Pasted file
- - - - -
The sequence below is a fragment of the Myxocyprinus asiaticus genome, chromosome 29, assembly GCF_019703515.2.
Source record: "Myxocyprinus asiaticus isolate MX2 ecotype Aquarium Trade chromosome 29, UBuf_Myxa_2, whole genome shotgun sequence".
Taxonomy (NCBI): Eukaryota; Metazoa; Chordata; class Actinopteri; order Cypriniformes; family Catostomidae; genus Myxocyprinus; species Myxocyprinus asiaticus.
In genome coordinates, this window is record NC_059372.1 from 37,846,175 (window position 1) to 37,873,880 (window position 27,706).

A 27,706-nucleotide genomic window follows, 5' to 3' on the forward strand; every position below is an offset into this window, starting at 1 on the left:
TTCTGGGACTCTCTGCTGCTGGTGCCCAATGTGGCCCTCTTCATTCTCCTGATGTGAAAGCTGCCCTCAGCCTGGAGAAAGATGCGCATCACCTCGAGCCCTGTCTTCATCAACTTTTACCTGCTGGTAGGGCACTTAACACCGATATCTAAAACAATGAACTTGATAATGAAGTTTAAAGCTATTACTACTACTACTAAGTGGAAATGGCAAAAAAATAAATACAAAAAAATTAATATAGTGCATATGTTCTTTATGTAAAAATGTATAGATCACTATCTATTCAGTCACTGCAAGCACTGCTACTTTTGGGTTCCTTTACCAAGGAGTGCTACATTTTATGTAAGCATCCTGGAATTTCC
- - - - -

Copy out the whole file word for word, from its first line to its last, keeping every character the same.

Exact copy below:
The sequence below is a fragment of the Myxocyprinus asiaticus genome, chromosome 29, assembly GCF_019703515.2.
Source record: "Myxocyprinus asiaticus isolate MX2 ecotype Aquarium Trade chromosome 29, UBuf_Myxa_2, whole genome shotgun sequence".
Taxonomy (NCBI): Eukaryota; Metazoa; Chordata; class Actinopteri; order Cypriniformes; family Catostomidae; genus Myxocyprinus; species Myxocyprinus asiaticus.
In genome coordinates, this window is record NC_059372.1 from 37,846,175 (window position 1) to 37,873,880 (window position 27,706).

A 27,706-nucleotide genomic window follows, 5' to 3' on the forward strand; every position below is an offset into this window, starting at 1 on the left:
TTCTGGGACTCTCTGCTGCTGGTGCCCAATGTGGCCCTCTTCATTCTCCTGATGTGAAAGCTGCCCTCAGCCTGGAGAAAGATGCGCATCACCTCGAGCCCTGTCTTCATCAACTTTTACCTGCTGGTAGGGCACTTAACACCGATATCTAAAACAATGAACTTGATAATGAAGTTTAAAGCTATTACTACTACTACTAAGTGGAAATGGCAAAAAAATAAATACAAAAAAATTAATATAGTGCATATGTTCTTTATGTAAAAATGTATAGATCACTATCTATTCAGTCACTGCAAGCACTGCTACTTTTGGGTTCCTTTACCAAGGAGTGCTACATTTTATGTAAGCATCCTGGAATTTCC